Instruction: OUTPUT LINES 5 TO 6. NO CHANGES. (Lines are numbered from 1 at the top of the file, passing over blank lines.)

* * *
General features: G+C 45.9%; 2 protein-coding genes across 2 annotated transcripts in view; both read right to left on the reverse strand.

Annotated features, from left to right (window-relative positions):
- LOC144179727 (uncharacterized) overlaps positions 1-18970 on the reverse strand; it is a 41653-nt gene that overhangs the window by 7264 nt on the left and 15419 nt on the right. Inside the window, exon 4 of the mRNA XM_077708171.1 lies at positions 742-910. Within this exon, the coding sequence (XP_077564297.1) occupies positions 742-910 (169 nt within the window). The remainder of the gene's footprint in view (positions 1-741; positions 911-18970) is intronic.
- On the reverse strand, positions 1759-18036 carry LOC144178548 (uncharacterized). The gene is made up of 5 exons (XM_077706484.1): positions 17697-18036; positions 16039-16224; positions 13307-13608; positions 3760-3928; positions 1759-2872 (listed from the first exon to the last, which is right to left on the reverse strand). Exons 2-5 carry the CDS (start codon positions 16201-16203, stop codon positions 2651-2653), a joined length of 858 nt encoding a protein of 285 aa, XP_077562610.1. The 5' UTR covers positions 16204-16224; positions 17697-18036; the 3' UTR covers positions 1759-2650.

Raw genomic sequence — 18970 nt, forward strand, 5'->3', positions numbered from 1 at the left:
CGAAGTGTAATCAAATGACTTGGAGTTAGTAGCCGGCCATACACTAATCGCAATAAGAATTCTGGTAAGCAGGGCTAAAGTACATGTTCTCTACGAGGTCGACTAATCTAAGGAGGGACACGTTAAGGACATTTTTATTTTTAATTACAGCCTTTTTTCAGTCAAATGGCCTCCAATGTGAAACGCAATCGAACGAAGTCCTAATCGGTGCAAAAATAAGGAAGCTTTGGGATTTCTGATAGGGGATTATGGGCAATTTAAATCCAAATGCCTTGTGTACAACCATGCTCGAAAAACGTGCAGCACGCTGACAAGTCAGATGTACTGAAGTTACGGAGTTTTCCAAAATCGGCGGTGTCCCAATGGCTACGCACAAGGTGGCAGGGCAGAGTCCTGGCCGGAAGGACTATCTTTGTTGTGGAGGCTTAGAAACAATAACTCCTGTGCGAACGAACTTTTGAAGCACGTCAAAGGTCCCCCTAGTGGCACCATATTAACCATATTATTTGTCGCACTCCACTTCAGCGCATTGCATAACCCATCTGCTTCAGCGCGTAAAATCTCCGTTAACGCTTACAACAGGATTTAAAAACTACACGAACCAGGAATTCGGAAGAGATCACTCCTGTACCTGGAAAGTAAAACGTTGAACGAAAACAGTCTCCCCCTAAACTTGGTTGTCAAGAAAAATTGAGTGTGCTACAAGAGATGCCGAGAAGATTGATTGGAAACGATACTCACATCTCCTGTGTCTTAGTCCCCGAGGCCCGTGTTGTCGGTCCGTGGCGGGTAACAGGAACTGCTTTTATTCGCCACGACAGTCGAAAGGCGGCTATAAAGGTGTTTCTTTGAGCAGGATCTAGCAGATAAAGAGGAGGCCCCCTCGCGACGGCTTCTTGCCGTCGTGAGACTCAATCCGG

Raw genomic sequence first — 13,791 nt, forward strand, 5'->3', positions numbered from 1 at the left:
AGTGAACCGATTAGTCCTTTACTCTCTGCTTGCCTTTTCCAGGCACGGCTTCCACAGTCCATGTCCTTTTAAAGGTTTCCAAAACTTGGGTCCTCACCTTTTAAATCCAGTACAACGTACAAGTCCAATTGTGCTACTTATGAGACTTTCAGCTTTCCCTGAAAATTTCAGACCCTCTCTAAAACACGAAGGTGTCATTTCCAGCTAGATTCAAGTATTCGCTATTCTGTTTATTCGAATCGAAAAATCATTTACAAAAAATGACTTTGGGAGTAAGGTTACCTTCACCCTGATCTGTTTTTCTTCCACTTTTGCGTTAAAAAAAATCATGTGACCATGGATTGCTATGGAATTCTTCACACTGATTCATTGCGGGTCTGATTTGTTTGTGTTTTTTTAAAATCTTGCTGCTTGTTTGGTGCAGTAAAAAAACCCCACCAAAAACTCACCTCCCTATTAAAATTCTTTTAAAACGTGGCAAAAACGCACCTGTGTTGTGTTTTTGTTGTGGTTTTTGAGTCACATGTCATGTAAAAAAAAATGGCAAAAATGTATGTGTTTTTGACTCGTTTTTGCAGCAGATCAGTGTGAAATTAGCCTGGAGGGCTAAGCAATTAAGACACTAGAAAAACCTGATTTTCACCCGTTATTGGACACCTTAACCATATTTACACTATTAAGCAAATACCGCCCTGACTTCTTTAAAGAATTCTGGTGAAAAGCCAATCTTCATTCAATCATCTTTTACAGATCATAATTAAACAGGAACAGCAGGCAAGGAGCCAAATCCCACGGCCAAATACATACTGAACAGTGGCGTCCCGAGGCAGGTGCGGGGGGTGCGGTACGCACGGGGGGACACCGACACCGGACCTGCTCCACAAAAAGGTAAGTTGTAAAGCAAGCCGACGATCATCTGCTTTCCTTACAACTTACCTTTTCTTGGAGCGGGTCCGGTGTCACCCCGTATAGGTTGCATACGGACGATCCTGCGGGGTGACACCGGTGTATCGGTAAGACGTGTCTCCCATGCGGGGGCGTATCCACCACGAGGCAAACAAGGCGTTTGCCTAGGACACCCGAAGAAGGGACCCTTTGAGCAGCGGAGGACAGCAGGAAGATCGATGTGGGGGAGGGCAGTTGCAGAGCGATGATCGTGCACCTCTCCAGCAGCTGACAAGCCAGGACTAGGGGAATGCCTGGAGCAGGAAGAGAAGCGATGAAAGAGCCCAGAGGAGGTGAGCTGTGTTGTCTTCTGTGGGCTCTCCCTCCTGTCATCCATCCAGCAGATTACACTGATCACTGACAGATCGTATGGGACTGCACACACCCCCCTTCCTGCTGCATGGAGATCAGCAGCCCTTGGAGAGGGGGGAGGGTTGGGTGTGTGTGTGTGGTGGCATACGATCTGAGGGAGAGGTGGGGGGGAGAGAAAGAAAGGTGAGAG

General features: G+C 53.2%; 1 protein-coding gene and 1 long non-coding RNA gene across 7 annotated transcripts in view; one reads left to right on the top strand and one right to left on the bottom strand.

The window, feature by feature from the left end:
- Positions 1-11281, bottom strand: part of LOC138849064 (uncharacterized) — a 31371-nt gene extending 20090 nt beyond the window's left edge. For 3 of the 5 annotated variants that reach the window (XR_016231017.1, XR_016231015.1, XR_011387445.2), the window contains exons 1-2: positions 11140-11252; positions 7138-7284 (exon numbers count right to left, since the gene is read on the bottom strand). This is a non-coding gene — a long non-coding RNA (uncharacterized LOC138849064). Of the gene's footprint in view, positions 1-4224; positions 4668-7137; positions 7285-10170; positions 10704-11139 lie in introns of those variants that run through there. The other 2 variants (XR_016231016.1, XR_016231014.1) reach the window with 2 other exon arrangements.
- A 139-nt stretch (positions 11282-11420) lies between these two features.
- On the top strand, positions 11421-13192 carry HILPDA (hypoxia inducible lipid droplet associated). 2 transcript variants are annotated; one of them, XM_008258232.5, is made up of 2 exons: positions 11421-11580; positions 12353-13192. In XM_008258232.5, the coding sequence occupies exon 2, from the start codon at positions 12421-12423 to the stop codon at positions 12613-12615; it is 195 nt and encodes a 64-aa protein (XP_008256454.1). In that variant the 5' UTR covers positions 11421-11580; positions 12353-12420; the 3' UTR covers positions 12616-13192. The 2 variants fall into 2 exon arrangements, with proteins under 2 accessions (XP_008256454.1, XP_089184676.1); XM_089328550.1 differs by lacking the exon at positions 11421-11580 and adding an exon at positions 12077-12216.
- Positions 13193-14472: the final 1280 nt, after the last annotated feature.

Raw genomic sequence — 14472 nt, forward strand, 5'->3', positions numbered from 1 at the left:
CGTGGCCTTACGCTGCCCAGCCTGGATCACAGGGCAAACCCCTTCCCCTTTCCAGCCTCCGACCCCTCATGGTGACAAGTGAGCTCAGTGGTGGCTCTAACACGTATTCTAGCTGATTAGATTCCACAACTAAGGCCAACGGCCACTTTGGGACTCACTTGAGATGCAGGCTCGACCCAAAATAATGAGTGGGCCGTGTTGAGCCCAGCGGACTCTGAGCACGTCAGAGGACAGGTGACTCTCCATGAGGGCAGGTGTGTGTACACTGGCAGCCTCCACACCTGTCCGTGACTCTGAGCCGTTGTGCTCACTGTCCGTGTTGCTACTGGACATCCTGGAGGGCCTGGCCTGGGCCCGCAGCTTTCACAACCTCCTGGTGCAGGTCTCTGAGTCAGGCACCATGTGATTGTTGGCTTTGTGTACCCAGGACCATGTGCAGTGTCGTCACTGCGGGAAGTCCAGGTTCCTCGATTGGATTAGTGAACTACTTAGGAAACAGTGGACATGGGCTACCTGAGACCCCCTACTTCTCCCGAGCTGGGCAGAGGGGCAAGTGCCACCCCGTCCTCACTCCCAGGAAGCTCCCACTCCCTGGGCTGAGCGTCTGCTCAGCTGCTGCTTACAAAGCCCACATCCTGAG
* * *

Raw genomic sequence — 18970 nt, forward strand, 5'->3', positions numbered from 1 at the left:
CGAAGTGTAATCAAATGACTTGGAGTTAGTAGCCGGCCATACACTAATCGCAATAAGAATTCTGGTAAGCAGGGCTAAAGTACATGTTCTCTACGAGGTCGACTAATCTAAGGAGGGACACGTTAAGGACATTTTTATTTTTAATTACAGCCTTTTTTCAGTCAAATGGCCTCCAATGTGAAACGCAATCGAACGAAGTCCTAATCGGTGCAAAAATAAGGAAGCTTTGGGATTTCTGATAGGGGATTATGGGCAATTTAAATCCAAATGCCTTGTGTACAACCATGCTCGAAAAACGTGCAGCACGCTGACAAGTCAGATGTACTGAAGTTACGGAGTTTTCCAAAATCGGCGGTGTCCCAATGGCTACGCACAAGGTGGCAGGGCAGAGTCCTGGCCGGAAGGACTATCTTTGTTGTGGAGGCTTAGAAACAATAACTCCTGTGCGAACGAACTTTTGAAGCACGTCAAAGGTCCCCCTAGTGGCACCATATTAACCATATTATTTGTCGCACTCCACTTCAGCGCATTGCATAACCCATCTGCTTCAGCGCGTAAAATCTCCGTTAACGCTTACAACAGGATTTAAAAACTACACGAACCAGGAATTCGGAAGAGATCACTCCTGTACCTGGAAAGTAAAACGTTGAACGAAAACAGTCTCCCCCTAAACTTGGTTGTCAAGAAAAATTGAGTGTGCTACAAGAGATGCCGAGAAGATTGATTGGAAACGATACTCACATCTCCTGTGTCTTAGTCCCCGAGGCCCGTGTTGTCGGTCCGTGGCGGGTAACAGGAACTGCTTTTATTCGCCACGACAGTCGAAAGGCGGCTATAAAGGTGTTTCTTTGAGCAGGATCTAGCAGATAAAGAGGAGGCCCCCTCGCGACGGCTTCTTGCCGTCGTGAGACTCAATCCGG